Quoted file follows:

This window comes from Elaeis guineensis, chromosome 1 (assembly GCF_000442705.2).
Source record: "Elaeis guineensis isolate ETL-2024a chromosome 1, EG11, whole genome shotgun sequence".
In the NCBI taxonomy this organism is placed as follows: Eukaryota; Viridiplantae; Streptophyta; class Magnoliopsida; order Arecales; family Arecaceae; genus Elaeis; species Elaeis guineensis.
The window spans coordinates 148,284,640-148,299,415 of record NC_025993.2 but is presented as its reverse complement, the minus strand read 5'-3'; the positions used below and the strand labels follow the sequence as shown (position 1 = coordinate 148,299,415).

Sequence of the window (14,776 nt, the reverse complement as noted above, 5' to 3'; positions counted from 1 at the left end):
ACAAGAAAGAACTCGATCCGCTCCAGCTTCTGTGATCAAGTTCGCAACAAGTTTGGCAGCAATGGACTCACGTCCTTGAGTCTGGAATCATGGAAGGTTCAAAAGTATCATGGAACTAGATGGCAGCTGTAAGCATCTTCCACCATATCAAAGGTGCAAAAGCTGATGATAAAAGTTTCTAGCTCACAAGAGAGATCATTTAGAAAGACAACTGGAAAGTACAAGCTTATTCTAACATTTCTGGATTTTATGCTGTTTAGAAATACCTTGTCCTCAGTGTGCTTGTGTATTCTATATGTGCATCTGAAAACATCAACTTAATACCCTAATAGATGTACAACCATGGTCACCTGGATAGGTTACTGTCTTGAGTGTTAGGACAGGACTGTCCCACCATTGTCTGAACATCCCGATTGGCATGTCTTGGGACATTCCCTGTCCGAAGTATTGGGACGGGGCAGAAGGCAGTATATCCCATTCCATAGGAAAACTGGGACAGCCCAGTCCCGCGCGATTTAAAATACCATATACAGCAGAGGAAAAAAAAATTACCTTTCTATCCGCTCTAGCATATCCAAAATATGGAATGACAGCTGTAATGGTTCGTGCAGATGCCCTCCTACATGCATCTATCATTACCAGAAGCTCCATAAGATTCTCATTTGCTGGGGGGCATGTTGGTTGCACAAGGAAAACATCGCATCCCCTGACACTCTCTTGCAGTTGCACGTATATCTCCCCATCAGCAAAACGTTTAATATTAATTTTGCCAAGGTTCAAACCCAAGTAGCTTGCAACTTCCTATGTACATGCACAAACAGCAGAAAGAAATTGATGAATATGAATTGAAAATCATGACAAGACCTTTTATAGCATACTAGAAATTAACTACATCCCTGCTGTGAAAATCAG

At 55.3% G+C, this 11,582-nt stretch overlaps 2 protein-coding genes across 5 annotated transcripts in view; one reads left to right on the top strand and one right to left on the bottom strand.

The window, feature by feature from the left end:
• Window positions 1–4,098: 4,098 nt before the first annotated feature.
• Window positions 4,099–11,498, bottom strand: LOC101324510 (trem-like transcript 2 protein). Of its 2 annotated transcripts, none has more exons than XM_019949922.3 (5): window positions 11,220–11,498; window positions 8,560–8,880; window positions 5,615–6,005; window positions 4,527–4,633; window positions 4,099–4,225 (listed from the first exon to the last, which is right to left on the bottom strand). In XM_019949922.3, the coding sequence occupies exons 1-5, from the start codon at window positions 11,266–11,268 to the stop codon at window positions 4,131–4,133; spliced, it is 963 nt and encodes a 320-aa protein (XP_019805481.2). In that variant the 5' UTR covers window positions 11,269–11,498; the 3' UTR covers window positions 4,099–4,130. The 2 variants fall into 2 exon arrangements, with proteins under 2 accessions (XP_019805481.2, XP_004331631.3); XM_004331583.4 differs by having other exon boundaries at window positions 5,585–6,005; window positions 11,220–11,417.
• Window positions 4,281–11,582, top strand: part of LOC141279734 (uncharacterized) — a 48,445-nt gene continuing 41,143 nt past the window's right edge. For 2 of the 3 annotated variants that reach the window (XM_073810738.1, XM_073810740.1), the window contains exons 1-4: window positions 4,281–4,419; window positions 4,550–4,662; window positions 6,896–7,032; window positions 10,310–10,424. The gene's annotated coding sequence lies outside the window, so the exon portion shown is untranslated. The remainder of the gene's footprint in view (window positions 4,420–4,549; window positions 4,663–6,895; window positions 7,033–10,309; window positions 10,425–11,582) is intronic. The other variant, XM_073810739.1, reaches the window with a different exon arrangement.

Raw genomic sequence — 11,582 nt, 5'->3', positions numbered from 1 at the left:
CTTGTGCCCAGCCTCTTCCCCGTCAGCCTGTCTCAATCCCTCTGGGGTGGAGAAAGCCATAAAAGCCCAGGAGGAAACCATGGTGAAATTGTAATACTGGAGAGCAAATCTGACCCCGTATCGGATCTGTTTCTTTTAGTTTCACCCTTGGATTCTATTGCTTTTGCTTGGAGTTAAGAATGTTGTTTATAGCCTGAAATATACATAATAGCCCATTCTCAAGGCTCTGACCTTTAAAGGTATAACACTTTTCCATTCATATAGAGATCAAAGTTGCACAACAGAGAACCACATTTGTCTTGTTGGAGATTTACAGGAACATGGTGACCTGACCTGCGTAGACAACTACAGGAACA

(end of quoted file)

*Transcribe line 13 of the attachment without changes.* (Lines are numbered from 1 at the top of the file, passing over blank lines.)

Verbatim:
CTTGTGCCCAGCCTCTTCCCCGTCAGCCTGTCTCAATCCCTCTGGGGTGGAGAAAGCCATAAAAGCCCAGGAGGAAACCATGGTGAAATTGTAATACTGGAGAGCAAATCTGACCCCGTATCGGATCTGTTTCTTTTAGTTTCACCCTTGGATTCTATTGCTTTTGCTTGGAGTTAAGAATGTTGTTTATAGCCTGAAATATACATAATAGCCCATTCTCAAGGCTCTGACCTTTAAAGGTATAACACTTTTCCATTCATATAGAGATCAAAGTTGCACAACAGAGAACCACATTTGTCTTGTTGGAGATTTACAGGAACATGGTGACCTGACCTGCGTAGACAACTACAGGAACA